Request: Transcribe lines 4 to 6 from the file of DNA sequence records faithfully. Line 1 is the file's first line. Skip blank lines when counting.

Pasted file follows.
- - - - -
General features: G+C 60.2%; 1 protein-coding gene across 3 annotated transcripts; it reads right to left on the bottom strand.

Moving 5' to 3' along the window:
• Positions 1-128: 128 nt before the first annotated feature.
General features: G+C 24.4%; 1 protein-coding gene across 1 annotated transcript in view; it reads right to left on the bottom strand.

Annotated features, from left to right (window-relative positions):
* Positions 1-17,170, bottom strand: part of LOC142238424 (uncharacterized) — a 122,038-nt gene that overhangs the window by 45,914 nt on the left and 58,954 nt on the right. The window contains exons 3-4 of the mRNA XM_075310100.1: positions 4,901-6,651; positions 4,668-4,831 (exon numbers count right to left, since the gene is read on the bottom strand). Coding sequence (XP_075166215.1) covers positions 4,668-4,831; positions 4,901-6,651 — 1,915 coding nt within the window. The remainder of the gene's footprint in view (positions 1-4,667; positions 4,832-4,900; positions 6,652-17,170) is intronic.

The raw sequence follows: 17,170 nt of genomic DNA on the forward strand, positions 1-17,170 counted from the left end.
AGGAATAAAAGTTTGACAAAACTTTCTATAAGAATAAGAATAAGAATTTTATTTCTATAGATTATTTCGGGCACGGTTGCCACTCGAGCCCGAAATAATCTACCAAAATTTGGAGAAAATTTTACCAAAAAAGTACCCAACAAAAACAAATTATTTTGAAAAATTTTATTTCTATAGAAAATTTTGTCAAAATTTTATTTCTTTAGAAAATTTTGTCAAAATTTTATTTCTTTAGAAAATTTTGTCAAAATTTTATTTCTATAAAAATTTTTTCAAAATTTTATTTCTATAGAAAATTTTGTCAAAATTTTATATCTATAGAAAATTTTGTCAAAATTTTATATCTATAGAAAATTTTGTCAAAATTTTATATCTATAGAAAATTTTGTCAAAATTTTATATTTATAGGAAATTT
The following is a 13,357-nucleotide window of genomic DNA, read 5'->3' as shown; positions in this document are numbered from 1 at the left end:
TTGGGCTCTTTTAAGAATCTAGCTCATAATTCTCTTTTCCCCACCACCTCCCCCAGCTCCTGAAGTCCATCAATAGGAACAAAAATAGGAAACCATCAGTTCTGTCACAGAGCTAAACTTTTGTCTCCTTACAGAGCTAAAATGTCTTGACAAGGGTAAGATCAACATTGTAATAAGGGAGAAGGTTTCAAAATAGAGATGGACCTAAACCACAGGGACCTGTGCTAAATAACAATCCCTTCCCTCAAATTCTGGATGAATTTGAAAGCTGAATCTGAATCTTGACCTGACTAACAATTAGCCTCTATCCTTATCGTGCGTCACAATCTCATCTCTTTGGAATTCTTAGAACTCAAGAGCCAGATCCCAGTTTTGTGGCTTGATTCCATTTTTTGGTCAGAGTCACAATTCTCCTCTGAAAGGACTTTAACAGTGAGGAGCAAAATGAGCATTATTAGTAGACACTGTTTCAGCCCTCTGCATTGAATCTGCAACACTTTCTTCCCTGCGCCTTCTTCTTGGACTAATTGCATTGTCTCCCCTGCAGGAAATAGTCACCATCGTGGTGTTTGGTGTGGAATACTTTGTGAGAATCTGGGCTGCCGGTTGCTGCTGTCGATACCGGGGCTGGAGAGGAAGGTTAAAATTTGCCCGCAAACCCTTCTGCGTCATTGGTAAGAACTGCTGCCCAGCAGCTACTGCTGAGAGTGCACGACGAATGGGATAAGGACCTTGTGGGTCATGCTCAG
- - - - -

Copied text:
General features: G+C 24.4%; 1 protein-coding gene across 1 annotated transcript in view; it reads right to left on the bottom strand.

Annotated features, from left to right (window-relative positions):
* Positions 1-17,170, bottom strand: part of LOC142238424 (uncharacterized) — a 122,038-nt gene that overhangs the window by 45,914 nt on the left and 58,954 nt on the right. The window contains exons 3-4 of the mRNA XM_075310100.1: positions 4,901-6,651; positions 4,668-4,831 (exon numbers count right to left, since the gene is read on the bottom strand). Coding sequence (XP_075166215.1) covers positions 4,668-4,831; positions 4,901-6,651 — 1,915 coding nt within the window. The remainder of the gene's footprint in view (positions 1-4,667; positions 4,832-4,900; positions 6,652-17,170) is intronic.